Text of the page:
Figure one: U.S: change in NIIP vs. change  in net financial flows (NFF)In the late 1990s, however, the two began to diverge significantly. Figure 1 plots net financial inflows and annual changes in the U.S. NIIP from 1997 to 2003, the last year of available data. As the figure shows, in 1999, for example, net financial inflows amounted to about 2.5% of GDP, but the change in the NIIP was actually positive at 1% of GDP; on a cumulative basis, from 1998 to 2003 the net financial inflows required to fund the ongoing current account deficits amounted to 21.9% of GDP, while the U.S. NIIP deteriorated by only 11.8%. The difference between these numbers suggests how important valuation adjustments have been in shaping the recent behavior of the U.S. NIIP. Specifically, valuation adjustments have added a significant counterbalance to the increase in the U.S. NIIP arising from the current account deficit.

A key reason for the growing importance of valuation adjustments for the U.S. NIIP is the country’s increased financial integration with the rest of the world over the last two decades. The volumes of both gross assets and gross liabilities increased sharply in the U.S., and, as a result, asset price and exchange rate fluctuations generated larger capital gains and losses.

Similar results have been found for other countries. Lane and Milesi-Ferretti (2001) reported that for industrialized countries, such as Australia, Austria, Finland, the Netherlands, New Zealand, Sweden, Switzerland, the U.K, as well as the U.S., the correlation between the current account and changes in the NIIP is low or even negative, suggesting the increased importance of valuation adjustments for short-run movements in the NIIP. Like the U.S., these countries have developed a significant degree of financial integration with the rest of the world and built up substantial gross international investment positions (see also Obstfeld and Rogoff 2001 and Lane and Milesi-Ferretti 2003). In a subsequent study, Lane and Milesi-Ferretti (2004) found similar patterns for some emerging economies, such as Hungary, Indonesia, Mexico, and Thailand.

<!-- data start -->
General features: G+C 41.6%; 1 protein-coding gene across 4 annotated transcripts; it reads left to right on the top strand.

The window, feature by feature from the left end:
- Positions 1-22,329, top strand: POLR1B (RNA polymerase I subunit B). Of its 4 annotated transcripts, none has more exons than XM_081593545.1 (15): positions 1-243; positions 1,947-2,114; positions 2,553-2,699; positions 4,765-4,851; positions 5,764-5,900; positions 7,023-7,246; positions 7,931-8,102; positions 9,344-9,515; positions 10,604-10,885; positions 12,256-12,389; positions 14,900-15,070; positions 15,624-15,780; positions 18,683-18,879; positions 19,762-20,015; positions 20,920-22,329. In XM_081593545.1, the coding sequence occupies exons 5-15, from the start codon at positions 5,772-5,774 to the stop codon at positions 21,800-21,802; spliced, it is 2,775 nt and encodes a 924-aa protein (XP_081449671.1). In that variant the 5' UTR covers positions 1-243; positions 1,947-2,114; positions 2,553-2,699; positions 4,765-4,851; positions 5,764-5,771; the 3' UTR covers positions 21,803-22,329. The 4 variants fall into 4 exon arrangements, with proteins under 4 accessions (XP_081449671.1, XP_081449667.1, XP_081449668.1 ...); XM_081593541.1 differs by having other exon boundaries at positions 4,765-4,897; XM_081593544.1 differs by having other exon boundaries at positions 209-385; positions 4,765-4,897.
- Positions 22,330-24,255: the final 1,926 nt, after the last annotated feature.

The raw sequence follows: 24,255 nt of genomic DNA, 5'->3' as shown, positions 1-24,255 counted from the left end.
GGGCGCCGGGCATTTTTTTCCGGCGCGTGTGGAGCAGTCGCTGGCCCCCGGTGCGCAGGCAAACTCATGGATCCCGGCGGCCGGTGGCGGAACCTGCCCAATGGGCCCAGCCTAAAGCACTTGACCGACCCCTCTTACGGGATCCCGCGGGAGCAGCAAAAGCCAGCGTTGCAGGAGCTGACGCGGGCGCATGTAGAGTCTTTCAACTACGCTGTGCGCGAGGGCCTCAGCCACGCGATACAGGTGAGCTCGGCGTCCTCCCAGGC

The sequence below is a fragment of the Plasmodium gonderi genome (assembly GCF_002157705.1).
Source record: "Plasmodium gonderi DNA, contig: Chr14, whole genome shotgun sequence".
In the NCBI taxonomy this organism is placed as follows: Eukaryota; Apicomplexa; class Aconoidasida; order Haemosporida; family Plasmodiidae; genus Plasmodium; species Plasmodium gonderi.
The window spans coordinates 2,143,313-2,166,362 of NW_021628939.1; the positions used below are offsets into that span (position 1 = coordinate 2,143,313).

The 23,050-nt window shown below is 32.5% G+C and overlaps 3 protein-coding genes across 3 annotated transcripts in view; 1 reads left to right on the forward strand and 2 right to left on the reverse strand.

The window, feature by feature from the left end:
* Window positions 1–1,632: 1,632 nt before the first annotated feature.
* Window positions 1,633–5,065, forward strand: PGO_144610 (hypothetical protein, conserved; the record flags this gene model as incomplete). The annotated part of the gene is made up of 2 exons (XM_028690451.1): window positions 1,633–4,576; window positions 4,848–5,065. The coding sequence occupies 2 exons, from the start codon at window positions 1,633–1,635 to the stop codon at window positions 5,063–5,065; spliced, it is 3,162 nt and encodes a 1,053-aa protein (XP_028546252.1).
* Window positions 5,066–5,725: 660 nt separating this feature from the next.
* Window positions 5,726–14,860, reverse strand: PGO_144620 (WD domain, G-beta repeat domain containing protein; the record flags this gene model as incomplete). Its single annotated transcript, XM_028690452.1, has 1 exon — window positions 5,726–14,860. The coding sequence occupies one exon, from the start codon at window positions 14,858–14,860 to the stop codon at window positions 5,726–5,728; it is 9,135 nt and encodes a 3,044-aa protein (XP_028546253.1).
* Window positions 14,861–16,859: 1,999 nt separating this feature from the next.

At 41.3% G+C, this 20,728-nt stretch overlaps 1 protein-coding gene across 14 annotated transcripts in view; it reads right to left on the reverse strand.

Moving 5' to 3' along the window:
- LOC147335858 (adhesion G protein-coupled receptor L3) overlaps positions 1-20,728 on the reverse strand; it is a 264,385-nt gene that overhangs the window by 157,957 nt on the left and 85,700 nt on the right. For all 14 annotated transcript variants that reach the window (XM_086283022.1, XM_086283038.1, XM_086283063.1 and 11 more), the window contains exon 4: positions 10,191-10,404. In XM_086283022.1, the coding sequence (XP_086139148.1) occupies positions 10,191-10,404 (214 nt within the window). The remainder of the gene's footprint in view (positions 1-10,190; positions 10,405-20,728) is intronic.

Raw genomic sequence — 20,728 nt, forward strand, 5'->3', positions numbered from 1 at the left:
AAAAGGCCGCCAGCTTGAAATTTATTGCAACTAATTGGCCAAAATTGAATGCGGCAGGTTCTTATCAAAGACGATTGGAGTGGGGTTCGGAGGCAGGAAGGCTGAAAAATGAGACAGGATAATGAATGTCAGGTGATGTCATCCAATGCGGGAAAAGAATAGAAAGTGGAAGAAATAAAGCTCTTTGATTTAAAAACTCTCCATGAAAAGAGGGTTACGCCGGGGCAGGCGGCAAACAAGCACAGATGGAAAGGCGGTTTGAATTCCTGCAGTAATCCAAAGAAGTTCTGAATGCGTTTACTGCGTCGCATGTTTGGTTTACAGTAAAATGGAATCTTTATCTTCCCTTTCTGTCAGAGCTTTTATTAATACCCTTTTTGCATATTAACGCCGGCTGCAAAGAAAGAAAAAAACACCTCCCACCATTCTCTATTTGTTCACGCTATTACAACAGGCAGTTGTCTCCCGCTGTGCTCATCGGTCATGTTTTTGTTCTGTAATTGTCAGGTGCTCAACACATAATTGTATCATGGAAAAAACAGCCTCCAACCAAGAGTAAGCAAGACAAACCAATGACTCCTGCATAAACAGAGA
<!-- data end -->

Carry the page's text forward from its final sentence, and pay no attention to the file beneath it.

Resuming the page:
Which matters more—asset price changes or exchange rate movements?

Tille (2003) explores the relative importance of asset price changes and exchange rate changes for valuation adjustments. He finds that between 1999 and 2001 valuation adjustments were responsible for 37% of the worsening of the U.S NIIP, and, of that, 30% can be imputed to exchange rate changes; specifically, the appreciation of the dollar during that period had a substantial impact on the value of assets held by U.S. residents that were denominated in foreign currencies, while asset price declines played a quantitatively limited role. Tille (2004) also reports that during the late 1990s and up to 2002 it was common for valuation adjustments caused by exchange rate movements to influence the NIIP substantially—on the order of 2% of GDP.

Why did exchange rate movements become so important? The main reason is the surge in U.S. holdings of assets denominated in foreign currencies—these amounted to 15% of GDP in 1992 and to 24% at end of 2002 (Tille 2004). More recently, the relative importance of exchange rates appears to continue to hold. During 2002 and 2003, as the dollar depreciated substantially, valuation adjustments arising from exchange rate changes cushioned the deterioration of the U.S. NIIP. As the figure illustrates, net financial inflows amounted to about 5.4% of GDP in 2002 and 5% in 2003, while the ration of the NIIP to GDP actually improved by 0.26% between those two years. The improvement is accounted for by valuation adjustments, and the bulk of it by exchange rate movements.